My second experience with this was Planetside. The game had a great beta. It was one of the most amazing games I had ever played. I was in love with driving around a tank while my close friend, Mike, ran the large cannon. We would weave in and out of trees, bases, and over and around hills using our rapid speed and maneuvering to run over almost any ground troops and powered armors while Mike blasted larger targets like tanks and vehicles with the cannon. Well, people complained... instead of using cover, vehicles, teleports, or the other thousands of options they had at their disposal, they simply complained that tanks were too over powered because they could run over people so easily. Well the giant nerf bat came down on tanks hard (a term lovingly used to refer to a 'softening' of a game feature to accomodate weaker players). They made it so that each person you ran over slowed down your tank CONSIDERABLY and powered armors brought your tank to a complete stop. It was absurd. They took it way too far and made the tank completely useless on the battlefield because people would throw themselves in front of it to stop the tank so everyone could hit it with dumbfire missiles.
My third experience with this was another SOE game, Star Wars Galaxies. I played from beta in this game as well and we had nurtered and built the game up as a community of beta testers to what we saw as a new social gaming success. A game that females would get into, a game that casual players could get into. It had a plethorae of non-combat options to get everyone involved. It wasn't just another medieval AD&D rip-off. Well, then World of Warcraft came out and just sold so many copies. The leadership of galaxies ruined the game by tweaking and tweaking and removing everything that had made the game what it was. Eventually the game utterly failed and is scheduled to be canceled and deleted. Frankly, I am glad.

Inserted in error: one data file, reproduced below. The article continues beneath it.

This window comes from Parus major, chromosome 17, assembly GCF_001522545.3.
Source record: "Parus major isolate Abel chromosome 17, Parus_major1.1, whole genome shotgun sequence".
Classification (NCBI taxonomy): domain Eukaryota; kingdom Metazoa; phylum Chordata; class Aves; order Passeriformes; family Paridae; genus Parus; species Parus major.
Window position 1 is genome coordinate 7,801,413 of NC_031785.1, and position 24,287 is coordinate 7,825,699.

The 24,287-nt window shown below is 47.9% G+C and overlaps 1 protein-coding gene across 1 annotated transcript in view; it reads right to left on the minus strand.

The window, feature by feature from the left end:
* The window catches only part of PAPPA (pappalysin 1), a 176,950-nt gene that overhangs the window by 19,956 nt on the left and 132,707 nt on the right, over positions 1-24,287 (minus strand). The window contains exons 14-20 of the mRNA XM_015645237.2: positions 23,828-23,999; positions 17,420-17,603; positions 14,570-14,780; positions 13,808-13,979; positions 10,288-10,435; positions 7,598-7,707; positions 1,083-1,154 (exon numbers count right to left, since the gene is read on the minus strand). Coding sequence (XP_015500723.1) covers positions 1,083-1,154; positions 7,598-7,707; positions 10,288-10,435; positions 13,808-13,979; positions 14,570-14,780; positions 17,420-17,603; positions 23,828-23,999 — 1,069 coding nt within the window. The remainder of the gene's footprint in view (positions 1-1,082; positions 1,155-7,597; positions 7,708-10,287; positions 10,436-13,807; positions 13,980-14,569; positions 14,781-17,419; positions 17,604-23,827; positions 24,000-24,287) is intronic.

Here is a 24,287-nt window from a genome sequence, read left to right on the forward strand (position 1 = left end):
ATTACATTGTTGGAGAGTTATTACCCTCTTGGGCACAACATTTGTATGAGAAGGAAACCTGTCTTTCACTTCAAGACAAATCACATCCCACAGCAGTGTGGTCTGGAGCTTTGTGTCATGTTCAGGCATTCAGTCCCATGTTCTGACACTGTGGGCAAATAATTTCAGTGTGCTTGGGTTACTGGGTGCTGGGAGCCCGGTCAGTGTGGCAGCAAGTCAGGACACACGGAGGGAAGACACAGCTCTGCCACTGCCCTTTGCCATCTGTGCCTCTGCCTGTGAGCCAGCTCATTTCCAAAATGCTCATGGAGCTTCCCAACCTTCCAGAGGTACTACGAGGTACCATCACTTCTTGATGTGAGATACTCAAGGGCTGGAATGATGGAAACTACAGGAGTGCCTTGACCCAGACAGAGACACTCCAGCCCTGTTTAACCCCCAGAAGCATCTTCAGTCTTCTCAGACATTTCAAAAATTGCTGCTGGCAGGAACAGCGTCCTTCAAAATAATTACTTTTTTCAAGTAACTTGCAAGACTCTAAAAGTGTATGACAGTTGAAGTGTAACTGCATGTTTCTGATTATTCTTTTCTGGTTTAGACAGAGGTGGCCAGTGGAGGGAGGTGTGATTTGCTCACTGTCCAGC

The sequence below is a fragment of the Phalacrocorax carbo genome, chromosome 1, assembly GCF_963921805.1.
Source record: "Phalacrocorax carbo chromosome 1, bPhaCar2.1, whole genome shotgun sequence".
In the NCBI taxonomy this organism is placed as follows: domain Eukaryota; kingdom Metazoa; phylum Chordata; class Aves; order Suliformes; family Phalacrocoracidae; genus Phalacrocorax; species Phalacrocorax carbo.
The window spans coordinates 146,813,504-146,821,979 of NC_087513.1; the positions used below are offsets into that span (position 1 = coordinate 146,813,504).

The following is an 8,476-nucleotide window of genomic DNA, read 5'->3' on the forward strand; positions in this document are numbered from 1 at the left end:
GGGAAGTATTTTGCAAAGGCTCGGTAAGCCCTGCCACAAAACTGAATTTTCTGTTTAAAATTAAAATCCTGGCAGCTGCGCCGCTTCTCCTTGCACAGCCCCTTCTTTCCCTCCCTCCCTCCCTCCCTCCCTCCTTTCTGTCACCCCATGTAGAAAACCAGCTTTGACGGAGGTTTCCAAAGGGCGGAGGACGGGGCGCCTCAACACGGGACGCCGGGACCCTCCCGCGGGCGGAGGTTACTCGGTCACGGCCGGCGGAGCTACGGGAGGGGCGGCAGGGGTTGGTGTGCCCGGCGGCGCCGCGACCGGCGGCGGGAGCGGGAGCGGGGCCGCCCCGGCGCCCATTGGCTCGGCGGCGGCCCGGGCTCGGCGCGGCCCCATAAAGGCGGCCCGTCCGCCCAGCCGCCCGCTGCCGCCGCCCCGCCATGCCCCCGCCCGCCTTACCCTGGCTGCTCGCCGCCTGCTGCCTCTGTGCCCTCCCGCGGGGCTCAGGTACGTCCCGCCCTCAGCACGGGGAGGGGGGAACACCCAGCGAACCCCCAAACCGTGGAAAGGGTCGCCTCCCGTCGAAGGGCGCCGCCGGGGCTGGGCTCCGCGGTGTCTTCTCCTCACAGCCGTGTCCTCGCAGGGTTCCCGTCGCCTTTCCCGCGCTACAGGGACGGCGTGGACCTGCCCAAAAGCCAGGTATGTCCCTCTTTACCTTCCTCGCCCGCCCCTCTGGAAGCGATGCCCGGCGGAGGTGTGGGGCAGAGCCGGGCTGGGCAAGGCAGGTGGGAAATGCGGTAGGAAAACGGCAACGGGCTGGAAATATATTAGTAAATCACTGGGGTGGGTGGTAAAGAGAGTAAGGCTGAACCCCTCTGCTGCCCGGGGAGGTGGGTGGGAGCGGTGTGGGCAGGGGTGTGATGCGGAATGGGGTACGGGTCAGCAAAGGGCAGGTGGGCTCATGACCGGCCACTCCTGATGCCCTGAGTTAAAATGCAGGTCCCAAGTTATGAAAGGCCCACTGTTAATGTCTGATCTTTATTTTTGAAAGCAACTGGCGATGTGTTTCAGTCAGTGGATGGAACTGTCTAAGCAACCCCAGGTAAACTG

One thing I have seen commercial products do, which is probably admirable to an extent, is the idea of configurability. one thing that I learned from Jez Humble in "Continuous Delivery" and from seeing it in practice is that Variants (or branching) is a bad thing! It brings development to a grinding halt or such a bad slowdown that you can hardly get anything done. Another reason that this configurability (while good intentioned) is bad is because the more complex it gets to configure your product the more you have to create "professional services" departments to configure it for your customers and the further and further you silo yourself in to being the only experts in your solution. An optimal product is a solution. It is something that is easily configurable, runs out of the box, and can be used by and supported by the densest (or just mediocre-est) of IT departments. Let's face it... look around at IT departments :) they're degrading badly :)
Anyhow, I think I have sufficiently smashed enough nuts in this post so I will move on now. Remember, keep your software focused, keep it clean, keep it easy to configure, and stay true to the original solution. If people complain... take it to heart, but don't change the core of your product if it means sacrificing your existing customer base and their satisfaction.